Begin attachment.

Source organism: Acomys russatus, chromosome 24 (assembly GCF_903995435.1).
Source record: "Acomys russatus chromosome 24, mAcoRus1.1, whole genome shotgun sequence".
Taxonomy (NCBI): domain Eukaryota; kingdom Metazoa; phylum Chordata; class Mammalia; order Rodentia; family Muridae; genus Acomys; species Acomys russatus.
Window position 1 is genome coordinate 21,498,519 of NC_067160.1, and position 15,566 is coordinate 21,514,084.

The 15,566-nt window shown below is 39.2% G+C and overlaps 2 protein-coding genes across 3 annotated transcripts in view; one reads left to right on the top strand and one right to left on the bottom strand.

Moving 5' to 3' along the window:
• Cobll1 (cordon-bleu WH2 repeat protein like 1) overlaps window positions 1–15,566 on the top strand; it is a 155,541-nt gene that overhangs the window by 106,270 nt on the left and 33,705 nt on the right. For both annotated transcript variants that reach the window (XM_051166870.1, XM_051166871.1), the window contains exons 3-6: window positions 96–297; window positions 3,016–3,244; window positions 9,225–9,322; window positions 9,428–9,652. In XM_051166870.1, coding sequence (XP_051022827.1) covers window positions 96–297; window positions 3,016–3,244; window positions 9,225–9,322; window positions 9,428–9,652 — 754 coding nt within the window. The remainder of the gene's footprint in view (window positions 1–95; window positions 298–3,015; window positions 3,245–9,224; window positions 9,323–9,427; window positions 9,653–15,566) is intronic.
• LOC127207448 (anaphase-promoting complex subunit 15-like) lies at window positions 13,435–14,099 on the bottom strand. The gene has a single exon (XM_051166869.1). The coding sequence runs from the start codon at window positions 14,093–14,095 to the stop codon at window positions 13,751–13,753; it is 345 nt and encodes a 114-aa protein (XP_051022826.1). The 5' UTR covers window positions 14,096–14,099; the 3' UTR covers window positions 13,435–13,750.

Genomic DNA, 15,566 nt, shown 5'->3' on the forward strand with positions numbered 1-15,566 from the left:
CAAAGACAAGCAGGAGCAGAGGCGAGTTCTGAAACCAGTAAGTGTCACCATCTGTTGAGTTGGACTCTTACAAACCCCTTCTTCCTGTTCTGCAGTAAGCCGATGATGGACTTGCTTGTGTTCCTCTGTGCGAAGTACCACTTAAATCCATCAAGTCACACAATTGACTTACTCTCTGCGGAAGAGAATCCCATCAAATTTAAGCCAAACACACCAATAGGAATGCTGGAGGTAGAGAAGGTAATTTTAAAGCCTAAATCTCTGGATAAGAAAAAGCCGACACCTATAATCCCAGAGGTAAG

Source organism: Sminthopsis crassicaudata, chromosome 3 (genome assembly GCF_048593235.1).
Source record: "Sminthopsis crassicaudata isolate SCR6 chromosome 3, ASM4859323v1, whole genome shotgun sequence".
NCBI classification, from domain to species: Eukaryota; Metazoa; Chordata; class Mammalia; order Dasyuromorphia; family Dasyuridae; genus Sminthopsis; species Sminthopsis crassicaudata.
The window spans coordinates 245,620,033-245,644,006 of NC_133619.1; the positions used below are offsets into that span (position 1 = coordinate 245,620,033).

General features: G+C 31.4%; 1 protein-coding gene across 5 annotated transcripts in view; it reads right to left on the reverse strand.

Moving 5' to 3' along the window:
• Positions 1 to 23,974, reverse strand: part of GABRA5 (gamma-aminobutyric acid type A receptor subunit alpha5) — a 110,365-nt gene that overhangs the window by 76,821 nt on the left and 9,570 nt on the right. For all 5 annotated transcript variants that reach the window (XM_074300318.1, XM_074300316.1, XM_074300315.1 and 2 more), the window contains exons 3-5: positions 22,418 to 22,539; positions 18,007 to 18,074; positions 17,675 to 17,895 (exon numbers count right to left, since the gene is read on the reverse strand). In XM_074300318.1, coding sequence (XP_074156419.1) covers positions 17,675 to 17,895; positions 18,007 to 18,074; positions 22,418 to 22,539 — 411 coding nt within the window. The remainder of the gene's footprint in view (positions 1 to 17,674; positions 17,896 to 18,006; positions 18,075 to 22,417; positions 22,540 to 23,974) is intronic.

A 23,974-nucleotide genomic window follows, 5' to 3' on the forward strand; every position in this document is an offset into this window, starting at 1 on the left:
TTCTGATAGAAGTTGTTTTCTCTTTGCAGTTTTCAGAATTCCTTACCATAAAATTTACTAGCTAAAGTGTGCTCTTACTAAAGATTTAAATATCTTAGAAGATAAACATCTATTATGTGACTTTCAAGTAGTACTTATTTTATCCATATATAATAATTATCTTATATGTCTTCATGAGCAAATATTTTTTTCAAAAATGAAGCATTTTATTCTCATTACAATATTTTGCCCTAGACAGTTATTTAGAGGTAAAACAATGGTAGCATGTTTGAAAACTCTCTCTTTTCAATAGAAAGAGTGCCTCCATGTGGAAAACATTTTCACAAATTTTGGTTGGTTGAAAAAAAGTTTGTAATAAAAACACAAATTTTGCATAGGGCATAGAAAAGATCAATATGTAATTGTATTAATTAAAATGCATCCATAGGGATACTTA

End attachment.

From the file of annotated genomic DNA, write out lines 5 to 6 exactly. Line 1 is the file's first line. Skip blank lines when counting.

The 15,566-nt window shown below is 39.2% G+C and overlaps 2 protein-coding genes across 3 annotated transcripts in view; one reads left to right on the top strand and one right to left on the bottom strand.

Moving 5' to 3' along the window: